In original implementation of vm_map_ram made by Nick Piggin there were two bitmaps: alloc_map and dirty_map. None of them were used as supposed to be: finding a suitable free hole for next allocation in block. vm_map_ram allocates space sequentially in block and on free call marks pages as dirty, so freed space can't be reused anymore. Actually it would be very interesting to know the real meaning of those bitmaps, maybe implementation was incomplete, etc. But long time ago Zhang Yanfei removed alloc_map by these two commits: mm/vmalloc.c: remove dead code in vb_alloc 3fcd76e8028e0be37b02a2002b4f56755daeda06 mm/vmalloc.c: remove alloc_map from vmap_block b8e748b6c32999f221ea4786557b8e7e6c4e4e7a In this patch I replaced dirty_map with two range variables: dirty min and max. These variables store minimum and maximum position of dirty space in a block, since we need only to know the dirty range, not exact position of dirty pages. Why it was made? Several reasons: at first glance it seems that vm_map_ram allocator concerns about fragmentation thus it uses bitmaps for finding free hole, but it is not true. To avoid complexity seems it is better to use something simple, like min or max range values. Secondly, code also becomes simpler, without iteration over bitmap, just comparing values in min and max macros. Thirdly, bitmap occupies up to 1024 bits (4MB is a max size of a block). Here I replaced the whole bitmap with two longs. Finally vm_unmap_aliases should be slightly faster and the whole vmap_block structure occupies less memory. Signed-off-by: Roman Pen <r.peniaev@gmail.com> Cc: Zhang Yanfei <zhangyanfei@cn.fujitsu.com> Cc: Eric Dumazet <edumazet@google.com> Acked-by: Joonsoo Kim <iamjoonsoo.kim@lge.com> Cc: David Rientjes <rientjes@google.com> Cc: WANG Chao <chaowang@redhat.com> Cc: Fabian Frederick <fabf@skynet.be> Cc: Christoph Lameter <cl@linux.com> Cc: Gioh Kim <gioh.kim@lge.com> Cc: Rob Jones <rob.jones@codethink.co.uk> Signed-off-by: Andrew Morton <akpm@linux-foundation.org> Signed-off-by: Linus Torvalds <torvalds@linux-foundation.org>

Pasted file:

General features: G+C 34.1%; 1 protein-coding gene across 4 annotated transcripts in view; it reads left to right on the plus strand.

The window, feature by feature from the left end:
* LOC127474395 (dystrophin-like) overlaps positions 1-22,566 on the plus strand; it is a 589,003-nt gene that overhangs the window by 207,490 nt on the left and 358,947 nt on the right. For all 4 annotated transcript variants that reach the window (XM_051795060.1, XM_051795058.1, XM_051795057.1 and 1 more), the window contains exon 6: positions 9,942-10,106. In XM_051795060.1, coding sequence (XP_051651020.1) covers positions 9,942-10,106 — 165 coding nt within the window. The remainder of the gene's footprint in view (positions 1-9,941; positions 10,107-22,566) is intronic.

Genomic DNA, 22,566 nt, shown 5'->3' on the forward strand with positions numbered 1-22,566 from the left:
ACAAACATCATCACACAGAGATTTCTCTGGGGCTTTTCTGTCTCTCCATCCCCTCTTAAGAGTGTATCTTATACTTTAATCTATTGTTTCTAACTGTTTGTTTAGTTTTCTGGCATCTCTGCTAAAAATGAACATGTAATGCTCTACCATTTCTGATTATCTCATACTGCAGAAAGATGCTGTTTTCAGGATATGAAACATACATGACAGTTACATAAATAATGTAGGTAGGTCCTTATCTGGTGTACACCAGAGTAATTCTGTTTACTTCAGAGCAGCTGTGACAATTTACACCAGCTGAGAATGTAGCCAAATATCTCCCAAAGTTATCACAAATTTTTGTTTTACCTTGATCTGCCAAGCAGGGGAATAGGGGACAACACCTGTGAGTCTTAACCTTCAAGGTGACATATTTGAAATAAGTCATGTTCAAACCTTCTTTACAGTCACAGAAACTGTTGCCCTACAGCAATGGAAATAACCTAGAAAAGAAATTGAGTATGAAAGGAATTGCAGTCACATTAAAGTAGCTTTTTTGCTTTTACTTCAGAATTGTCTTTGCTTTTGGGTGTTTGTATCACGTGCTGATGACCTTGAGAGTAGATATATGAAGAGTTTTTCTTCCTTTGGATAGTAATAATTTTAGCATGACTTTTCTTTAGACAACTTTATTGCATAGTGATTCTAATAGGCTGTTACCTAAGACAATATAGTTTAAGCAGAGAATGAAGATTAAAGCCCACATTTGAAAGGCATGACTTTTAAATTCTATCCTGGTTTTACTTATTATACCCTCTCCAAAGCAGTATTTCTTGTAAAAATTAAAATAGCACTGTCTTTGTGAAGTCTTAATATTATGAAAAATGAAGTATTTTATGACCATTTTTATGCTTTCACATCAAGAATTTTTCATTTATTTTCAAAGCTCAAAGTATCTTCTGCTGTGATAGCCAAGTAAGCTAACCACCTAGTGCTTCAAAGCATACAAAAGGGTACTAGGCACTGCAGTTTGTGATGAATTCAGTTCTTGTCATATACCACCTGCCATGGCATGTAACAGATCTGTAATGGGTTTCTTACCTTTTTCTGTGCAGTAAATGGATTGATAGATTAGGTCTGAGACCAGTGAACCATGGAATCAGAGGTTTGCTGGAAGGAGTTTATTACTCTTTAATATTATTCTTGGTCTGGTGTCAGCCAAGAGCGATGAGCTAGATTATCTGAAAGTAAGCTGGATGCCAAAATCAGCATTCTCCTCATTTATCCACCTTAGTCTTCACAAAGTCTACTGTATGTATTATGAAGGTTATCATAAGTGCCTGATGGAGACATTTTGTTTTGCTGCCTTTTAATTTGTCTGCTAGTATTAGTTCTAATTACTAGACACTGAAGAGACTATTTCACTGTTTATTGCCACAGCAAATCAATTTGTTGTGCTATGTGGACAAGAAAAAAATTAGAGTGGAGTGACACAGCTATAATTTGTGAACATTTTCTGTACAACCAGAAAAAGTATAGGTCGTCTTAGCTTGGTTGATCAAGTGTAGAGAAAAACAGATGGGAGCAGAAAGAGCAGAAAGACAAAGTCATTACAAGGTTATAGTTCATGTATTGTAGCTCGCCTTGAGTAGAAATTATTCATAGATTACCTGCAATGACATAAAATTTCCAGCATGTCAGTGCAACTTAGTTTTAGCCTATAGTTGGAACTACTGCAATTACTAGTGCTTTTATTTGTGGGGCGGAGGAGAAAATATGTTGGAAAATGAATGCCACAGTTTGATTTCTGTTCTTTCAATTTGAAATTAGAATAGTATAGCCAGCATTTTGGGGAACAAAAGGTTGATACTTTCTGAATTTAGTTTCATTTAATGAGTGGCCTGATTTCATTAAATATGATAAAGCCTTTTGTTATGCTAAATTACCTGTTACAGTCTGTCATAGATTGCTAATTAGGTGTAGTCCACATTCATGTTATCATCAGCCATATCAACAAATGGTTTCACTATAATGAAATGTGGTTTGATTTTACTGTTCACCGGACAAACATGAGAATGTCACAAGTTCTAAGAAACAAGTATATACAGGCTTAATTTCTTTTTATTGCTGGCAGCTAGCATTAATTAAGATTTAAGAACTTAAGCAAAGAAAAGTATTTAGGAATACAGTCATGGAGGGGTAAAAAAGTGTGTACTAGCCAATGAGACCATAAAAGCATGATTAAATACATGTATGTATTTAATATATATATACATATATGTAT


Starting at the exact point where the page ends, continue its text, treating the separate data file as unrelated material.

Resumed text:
2015-04-15mm/vmalloc: occupy newly allocated vmap block just after allocationRoman Pen1-21/+37
Previous implementation allocates new vmap block and repeats search of a free block from the very beginning, iterating over the CPU free list. Why it can be better?? 1. Allocation can happen on one CPU, but search can be done on another CPU. In worst case we preallocate amount of vmap blocks which is equal to CPU number on the system. 2. In previous patch I added newly allocated block to the tail of free list to avoid soon exhaustion of virtual space and give a chance to occupy blocks which were allocated long time ago. Thus to find newly allocated block all the search sequence should be repeated, seems it is not efficient. In this patch newly allocated block is occupied right away, address of virtual space is returned to the caller, so there is no any need to repeat the search sequence, allocation job is done. Signed-off-by: Roman Pen <r.peniaev@gmail.com> Cc: Andrew Morton <akpm@linux-foundation.org> Cc: Eric Dumazet <edumazet@google.com> Acked-by: Joonsoo Kim <iamjoonsoo.kim@lge.com> Cc: David Rientjes <rientjes@google.com> Cc: WANG Chao <chaowang@redhat.com> Cc: Fabian Frederick <fabf@skynet.be> Cc: Christoph Lameter <cl@linux.com> Cc: Gioh Kim <gioh.kim@lge.com> Cc: Rob Jones <rob.jones@codethink.co.uk> Signed-off-by: Andrew Morton <akpm@linux-foundation.org> Signed-off-by: Linus Torvalds <torvalds@linux-foundation.org>